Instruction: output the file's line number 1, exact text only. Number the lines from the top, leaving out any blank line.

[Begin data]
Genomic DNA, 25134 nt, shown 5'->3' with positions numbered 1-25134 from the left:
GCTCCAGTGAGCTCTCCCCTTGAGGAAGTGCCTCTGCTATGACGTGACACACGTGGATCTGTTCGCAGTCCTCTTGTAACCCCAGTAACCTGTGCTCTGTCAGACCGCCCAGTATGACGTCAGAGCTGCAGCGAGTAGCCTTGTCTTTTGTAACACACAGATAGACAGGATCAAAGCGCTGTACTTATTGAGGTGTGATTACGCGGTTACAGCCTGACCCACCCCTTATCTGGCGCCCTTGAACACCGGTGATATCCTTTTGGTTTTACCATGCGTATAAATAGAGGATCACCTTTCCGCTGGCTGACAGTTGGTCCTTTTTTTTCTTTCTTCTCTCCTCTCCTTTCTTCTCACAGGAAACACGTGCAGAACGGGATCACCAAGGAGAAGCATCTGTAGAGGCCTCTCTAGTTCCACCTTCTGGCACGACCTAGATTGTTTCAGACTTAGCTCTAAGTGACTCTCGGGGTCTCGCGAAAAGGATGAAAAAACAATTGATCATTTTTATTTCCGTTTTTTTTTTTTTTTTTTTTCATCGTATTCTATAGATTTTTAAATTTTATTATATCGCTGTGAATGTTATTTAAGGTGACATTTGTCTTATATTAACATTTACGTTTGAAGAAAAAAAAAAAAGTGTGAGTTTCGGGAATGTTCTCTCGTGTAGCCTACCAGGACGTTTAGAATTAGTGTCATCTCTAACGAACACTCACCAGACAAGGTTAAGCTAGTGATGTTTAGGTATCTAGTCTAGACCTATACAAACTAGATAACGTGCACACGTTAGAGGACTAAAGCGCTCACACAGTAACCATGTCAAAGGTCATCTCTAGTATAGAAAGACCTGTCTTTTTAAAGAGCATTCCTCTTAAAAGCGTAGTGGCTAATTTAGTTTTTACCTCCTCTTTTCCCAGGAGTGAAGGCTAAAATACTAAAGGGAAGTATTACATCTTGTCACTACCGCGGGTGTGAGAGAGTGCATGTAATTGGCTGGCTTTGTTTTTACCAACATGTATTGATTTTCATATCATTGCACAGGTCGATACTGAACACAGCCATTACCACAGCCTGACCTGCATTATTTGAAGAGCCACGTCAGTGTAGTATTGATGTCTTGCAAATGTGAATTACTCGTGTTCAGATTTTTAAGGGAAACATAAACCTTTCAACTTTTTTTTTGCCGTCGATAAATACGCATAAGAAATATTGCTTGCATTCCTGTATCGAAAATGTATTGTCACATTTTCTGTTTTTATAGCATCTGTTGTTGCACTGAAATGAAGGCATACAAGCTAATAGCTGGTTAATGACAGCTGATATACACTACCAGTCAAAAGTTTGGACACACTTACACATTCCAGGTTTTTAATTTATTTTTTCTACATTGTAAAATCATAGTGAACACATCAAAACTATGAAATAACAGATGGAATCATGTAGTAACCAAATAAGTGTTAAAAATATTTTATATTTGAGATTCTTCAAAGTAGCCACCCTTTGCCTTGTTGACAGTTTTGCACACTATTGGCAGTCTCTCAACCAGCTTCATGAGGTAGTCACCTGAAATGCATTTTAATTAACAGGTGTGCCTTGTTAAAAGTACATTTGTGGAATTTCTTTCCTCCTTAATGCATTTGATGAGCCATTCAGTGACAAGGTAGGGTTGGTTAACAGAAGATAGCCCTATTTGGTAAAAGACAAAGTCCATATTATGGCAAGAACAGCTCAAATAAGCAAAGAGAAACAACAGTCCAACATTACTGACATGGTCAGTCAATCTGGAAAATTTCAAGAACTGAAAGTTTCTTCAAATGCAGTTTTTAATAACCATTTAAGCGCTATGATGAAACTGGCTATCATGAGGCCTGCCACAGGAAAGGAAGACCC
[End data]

Genomic DNA, 25134 nt, shown 5'->3' with positions numbered 1-25134 from the left: